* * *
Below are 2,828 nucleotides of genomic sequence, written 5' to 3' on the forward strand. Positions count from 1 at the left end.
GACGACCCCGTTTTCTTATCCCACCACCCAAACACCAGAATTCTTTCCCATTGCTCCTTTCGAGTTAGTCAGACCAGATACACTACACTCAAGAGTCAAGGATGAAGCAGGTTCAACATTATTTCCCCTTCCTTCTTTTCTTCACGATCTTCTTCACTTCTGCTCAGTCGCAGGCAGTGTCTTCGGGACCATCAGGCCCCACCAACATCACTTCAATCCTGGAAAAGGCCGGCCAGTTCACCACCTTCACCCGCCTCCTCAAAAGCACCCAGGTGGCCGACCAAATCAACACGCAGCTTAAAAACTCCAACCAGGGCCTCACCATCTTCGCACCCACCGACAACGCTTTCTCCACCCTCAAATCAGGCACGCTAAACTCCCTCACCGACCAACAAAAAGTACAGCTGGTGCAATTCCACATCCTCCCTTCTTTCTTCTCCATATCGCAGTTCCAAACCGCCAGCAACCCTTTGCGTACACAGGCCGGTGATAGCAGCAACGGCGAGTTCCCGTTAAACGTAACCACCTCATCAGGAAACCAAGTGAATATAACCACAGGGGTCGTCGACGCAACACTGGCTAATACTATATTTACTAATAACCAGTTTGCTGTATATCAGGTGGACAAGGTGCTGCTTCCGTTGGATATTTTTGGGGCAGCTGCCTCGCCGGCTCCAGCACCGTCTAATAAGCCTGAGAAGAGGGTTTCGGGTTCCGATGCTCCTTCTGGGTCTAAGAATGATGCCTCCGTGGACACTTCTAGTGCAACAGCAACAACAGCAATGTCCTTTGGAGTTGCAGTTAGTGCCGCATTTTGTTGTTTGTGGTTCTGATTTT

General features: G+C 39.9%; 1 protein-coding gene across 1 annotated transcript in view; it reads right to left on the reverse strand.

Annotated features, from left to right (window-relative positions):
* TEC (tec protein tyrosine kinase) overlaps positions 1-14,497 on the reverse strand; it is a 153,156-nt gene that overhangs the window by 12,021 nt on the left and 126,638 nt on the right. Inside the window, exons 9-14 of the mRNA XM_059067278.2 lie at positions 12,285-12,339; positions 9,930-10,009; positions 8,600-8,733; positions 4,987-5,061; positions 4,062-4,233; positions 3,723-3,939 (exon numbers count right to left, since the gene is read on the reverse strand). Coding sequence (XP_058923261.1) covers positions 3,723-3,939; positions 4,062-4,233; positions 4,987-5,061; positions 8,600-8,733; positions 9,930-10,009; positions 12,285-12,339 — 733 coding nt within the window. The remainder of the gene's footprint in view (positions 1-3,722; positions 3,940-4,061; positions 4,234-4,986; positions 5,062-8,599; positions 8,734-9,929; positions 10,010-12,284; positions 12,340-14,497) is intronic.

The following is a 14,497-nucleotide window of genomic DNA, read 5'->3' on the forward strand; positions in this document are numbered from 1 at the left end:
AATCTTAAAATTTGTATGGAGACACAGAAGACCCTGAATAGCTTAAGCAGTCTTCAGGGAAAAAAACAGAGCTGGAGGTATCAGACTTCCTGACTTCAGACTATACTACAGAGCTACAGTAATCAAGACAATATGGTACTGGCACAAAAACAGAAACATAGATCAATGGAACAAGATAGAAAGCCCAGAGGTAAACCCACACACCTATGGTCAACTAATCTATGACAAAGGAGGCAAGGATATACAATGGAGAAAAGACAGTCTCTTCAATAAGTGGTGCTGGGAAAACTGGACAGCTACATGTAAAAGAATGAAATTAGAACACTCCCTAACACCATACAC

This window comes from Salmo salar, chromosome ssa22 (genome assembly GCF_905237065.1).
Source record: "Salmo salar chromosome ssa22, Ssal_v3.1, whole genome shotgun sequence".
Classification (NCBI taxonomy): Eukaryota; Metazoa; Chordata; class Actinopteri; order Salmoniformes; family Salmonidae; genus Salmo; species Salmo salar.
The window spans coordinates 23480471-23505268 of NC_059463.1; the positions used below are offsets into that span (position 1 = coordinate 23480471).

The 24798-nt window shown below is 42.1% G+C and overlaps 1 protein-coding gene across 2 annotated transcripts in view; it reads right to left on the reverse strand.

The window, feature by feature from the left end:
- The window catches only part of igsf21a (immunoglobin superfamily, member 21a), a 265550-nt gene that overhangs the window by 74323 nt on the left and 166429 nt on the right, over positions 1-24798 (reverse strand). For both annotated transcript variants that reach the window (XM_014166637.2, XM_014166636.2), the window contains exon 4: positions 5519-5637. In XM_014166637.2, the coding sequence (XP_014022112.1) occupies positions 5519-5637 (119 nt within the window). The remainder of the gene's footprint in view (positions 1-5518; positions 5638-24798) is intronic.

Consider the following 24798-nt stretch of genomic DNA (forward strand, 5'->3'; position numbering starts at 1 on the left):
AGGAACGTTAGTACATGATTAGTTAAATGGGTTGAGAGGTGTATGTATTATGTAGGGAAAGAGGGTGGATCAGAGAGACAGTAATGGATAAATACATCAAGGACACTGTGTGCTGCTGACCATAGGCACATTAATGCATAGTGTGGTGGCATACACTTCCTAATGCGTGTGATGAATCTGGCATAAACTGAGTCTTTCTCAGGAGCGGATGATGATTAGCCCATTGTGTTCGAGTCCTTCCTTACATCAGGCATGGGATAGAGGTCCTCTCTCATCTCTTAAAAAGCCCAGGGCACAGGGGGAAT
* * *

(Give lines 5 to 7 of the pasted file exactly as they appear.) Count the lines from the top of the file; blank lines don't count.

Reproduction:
* TEC (tec protein tyrosine kinase) overlaps positions 1-14,497 on the reverse strand; it is a 153,156-nt gene that overhangs the window by 12,021 nt on the left and 126,638 nt on the right. Inside the window, exons 9-14 of the mRNA XM_059067278.2 lie at positions 12,285-12,339; positions 9,930-10,009; positions 8,600-8,733; positions 4,987-5,061; positions 4,062-4,233; positions 3,723-3,939 (exon numbers count right to left, since the gene is read on the reverse strand). Coding sequence (XP_058923261.1) covers positions 3,723-3,939; positions 4,062-4,233; positions 4,987-5,061; positions 8,600-8,733; positions 9,930-10,009; positions 12,285-12,339 — 733 coding nt within the window. The remainder of the gene's footprint in view (positions 1-3,722; positions 3,940-4,061; positions 4,234-4,986; positions 5,062-8,599; positions 8,734-9,929; positions 10,010-12,284; positions 12,340-14,497) is intronic.

The following is a 14,497-nucleotide window of genomic DNA, read 5'->3' on the forward strand; positions in this document are numbered from 1 at the left end:
AATCTTAAAATTTGTATGGAGACACAGAAGACCCTGAATAGCTTAAGCAGTCTTCAGGGAAAAAAACAGAGCTGGAGGTATCAGACTTCCTGACTTCAGACTATACTACAGAGCTACAGTAATCAAGACAATATGGTACTGGCACAAAAACAGAAACATAGATCAATGGAACAAGATAGAAAGCCCAGAGGTAAACCCACACACCTATGGTCAACTAATCTATGACAAAGGAGGCAAGGATATACAATGGAGAAAAGACAGTCTCTTCAATAAGTGGTGCTGGGAAAACTGGACAGCTACATGTAAAAGAATGAAATTAGAACACTCCCTAACACCATACAC